Whether it is one-ply or two, toilet paper is in high demand worldwide these days. In fact, toilet paper and paper towels are common purchases year round, whether we’re in the midst of a global pandemic or not.
Arguably one the most popular products produced from the forestry industry, retail toilet paper demand swelled to unforeseen heights in March, with $1.45 billion in toilet paper sales that month, up a whopping 112 per cent from a year earlier.
The COVID-19 global pandemic has created a greater need for N95 masks for frontline health care workers. Pulp is one of the primary components in those masks, which are being mass-produced by the millions each day for past several weeks.
A pulp mill plant in B.C., has played a major role in this production. The pulp here is unique in the world and because it’s a blend of primarily western red cedar, a soft fibre, it allows it to be mixed with synthetics to make the end products like masks and gowns.
“Our society would be far worse off if we didn’t have access to forest products,” says Darryl Sande, vice-president at the Association of Saskatchewan Forestry Professionals and Manager of Saskatchewan Operations at Forsite Consultants.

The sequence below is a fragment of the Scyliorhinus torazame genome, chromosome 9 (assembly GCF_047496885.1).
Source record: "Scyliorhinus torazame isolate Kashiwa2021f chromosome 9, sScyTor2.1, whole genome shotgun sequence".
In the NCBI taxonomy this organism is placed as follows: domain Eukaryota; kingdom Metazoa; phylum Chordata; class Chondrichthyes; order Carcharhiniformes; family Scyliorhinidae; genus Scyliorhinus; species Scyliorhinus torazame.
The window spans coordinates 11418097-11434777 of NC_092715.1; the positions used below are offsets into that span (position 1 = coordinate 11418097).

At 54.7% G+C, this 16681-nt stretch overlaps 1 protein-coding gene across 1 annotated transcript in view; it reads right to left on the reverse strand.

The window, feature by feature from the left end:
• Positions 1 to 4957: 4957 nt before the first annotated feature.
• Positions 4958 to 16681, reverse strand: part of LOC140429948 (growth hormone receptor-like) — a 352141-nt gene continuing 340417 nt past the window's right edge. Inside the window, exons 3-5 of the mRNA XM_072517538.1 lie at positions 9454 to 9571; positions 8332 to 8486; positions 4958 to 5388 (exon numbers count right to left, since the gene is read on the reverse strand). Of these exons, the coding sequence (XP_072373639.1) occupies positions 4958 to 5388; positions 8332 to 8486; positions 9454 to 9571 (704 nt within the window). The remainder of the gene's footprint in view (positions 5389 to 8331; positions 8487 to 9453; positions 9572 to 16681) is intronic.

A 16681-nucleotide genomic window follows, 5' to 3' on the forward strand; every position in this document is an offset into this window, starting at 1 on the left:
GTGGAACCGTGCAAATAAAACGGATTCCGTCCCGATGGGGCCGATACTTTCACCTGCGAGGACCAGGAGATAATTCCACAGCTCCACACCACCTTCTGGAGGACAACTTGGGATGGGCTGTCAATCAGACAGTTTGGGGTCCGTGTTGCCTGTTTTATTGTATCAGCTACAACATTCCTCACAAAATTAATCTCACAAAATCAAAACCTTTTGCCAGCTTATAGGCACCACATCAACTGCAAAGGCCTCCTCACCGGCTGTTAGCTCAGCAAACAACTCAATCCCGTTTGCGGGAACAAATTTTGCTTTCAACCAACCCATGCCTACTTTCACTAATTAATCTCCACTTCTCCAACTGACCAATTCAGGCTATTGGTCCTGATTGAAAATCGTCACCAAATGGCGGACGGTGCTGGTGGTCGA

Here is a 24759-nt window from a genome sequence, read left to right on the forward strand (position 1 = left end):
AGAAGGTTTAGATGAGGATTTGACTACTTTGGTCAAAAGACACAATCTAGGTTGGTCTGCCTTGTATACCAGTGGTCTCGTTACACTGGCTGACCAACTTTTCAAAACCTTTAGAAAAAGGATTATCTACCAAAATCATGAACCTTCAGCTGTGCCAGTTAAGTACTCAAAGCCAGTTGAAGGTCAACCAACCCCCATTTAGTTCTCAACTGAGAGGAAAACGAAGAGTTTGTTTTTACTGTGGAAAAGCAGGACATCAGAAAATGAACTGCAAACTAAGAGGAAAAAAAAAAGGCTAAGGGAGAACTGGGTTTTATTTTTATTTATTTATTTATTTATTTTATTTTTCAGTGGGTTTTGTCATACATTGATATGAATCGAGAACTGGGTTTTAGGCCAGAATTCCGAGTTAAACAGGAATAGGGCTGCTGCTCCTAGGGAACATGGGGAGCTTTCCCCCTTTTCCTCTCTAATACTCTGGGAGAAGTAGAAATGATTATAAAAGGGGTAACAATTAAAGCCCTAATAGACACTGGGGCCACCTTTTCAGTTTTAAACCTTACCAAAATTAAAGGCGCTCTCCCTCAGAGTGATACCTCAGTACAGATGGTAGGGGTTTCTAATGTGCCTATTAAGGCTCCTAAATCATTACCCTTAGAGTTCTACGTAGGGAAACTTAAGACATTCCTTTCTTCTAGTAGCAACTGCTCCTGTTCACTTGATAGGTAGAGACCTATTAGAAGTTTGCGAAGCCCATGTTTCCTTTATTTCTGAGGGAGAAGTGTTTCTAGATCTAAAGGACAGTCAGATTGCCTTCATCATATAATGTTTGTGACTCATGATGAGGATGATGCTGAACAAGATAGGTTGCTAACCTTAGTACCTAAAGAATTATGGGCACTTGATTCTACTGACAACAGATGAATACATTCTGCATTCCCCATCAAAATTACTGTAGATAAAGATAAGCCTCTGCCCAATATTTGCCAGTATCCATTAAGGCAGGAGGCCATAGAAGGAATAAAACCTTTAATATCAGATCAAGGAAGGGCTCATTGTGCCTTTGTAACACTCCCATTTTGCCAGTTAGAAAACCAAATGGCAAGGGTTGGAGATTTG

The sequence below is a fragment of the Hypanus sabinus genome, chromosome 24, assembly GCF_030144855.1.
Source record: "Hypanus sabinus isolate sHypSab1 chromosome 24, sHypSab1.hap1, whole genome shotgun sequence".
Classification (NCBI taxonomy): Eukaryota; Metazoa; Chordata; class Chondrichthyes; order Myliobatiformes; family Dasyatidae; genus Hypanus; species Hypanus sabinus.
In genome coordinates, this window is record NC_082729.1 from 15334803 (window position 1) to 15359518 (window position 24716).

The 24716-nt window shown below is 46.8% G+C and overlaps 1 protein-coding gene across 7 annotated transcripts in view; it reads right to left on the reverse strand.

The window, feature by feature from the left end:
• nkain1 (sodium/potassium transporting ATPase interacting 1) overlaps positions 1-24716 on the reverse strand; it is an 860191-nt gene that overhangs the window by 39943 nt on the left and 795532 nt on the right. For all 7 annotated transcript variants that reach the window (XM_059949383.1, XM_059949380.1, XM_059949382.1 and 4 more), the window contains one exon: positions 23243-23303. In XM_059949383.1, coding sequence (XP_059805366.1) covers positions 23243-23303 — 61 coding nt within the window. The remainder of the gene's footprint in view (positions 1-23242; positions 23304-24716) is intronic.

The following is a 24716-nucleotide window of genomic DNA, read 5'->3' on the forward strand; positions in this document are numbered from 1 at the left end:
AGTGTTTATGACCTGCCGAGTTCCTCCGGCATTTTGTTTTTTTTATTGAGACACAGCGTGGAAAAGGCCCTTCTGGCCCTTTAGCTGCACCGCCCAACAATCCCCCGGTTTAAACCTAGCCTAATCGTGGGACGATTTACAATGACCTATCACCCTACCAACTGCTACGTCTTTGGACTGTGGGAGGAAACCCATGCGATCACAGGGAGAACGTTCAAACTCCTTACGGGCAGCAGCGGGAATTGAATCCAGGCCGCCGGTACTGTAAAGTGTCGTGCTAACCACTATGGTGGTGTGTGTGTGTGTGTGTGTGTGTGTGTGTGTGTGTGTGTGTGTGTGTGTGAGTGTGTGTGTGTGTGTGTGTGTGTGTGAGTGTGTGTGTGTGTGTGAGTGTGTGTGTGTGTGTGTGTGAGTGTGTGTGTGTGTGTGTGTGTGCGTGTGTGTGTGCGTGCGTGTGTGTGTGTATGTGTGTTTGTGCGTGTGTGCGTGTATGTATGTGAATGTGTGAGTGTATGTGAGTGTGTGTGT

“Forest products are important for the safety and protection of our frontline health care workers and, ultimately, to the protection of our society.”
Perhaps the most obvious product produced by the forestry sector is lumber, both hardwood and softwood. Luxury items like our backyard decks, garages and the bleachers from where we watch our kids play sports all are made with lumber.
More practical uses for lumber are the construction of our homes and schools, hospitals and office buildings.
The newspapers, magazines and books we love to read are all made with forestry products.
Now, imagine our society without these products. The health and safety we rely on from our health care staff would be compromised, as would the structural design of our homes.
The forest industry plays a significant role in our daily lives, whether we realize it or not.